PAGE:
Cryptographic hashes used in blockchain technology further increase blockchain security and removes trust barriers in agency relationships that require monitoring of agents and create agency costs. Cryptographic hashes are complex algorithms that use details of the existing entirety of transactions of the existing blockchain before the next block is added to generate a unique hash value. That hash value ensures the authenticity of each transaction before it is added to the block. The smallest change to the blockchain, even a single digit/value, results in a different hash value. A different hash value in turn makes any form of manipulation immediately detectable. As such, hash cryptology provides another level of guarantee in a agency relationship executed through blockchain technology.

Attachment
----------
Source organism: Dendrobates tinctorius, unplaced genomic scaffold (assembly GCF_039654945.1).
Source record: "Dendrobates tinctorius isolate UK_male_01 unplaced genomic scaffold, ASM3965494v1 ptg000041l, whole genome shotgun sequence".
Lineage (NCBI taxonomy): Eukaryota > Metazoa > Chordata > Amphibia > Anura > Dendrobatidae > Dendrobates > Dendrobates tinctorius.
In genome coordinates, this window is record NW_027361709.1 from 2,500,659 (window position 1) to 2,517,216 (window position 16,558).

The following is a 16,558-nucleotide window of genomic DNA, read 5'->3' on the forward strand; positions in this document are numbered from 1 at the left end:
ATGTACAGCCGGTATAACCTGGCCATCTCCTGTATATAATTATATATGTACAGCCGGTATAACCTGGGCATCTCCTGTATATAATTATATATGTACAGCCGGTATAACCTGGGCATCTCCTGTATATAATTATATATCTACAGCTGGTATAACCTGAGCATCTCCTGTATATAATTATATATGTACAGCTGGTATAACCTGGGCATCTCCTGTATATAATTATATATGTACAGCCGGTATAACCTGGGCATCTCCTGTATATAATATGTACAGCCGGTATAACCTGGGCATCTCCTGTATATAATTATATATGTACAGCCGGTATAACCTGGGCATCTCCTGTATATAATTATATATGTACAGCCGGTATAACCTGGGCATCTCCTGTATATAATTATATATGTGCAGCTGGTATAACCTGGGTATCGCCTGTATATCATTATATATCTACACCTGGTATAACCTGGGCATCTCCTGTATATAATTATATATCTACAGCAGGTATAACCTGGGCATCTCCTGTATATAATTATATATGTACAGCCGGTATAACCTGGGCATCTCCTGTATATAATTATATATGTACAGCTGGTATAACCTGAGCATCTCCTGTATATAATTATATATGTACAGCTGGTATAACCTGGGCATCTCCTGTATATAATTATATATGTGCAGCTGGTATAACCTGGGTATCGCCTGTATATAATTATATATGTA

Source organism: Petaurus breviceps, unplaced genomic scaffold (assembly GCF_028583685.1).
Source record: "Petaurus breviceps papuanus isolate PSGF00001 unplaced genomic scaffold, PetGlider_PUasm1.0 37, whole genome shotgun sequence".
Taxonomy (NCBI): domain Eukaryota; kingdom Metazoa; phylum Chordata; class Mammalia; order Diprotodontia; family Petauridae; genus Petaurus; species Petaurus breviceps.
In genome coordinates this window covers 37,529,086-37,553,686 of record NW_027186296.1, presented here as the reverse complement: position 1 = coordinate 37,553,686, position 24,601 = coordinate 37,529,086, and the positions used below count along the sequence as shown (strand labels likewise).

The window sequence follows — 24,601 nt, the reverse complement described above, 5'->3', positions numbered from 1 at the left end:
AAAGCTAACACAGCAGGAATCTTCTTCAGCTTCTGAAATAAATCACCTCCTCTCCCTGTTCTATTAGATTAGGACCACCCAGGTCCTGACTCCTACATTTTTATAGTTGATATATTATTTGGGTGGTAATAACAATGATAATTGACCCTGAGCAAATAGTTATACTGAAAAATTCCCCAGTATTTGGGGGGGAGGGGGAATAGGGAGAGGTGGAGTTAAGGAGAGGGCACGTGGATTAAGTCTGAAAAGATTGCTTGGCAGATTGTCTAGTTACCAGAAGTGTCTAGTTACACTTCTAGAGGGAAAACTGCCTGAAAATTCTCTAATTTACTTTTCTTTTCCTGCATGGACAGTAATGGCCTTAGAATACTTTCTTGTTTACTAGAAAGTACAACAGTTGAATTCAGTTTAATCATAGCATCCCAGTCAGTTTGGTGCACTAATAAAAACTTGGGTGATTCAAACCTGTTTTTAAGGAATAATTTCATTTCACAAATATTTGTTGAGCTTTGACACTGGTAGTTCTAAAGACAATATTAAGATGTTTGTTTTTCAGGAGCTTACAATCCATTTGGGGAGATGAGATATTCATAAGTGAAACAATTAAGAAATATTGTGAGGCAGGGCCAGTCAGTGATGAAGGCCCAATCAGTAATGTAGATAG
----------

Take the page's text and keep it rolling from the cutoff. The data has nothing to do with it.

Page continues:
Smart contracts enabled by blockchain technology allow for the comprehensive, error free, and zero transaction/agency cost coordination of agency relationships. Smart contracts and smart property are blockchain enabled computer protocols that facilitate, verify, monitor, and enforce the negotiation and performance of a contract between principal and agent. Agency relationships in smart contracts run exactly as coded without any possibility of opportunistic behavior of the agent. Information asymmetries between principal and agent, censorship, opportunism of agents, breaches of fiduciary duties, liability rules for principals and agents, fraud or third party interference are removed entirely. All contractual terms are public and fully transparent. Accordingly, a company’s finances, for instance, are visible on the blockchain to anyone, not just to the company’s accounting department. Smart agency contracts run on a custom built blockchain, that enables principals and agents to store registries of debts or promises, create entire markets, among many other aspects that have not yet been considered.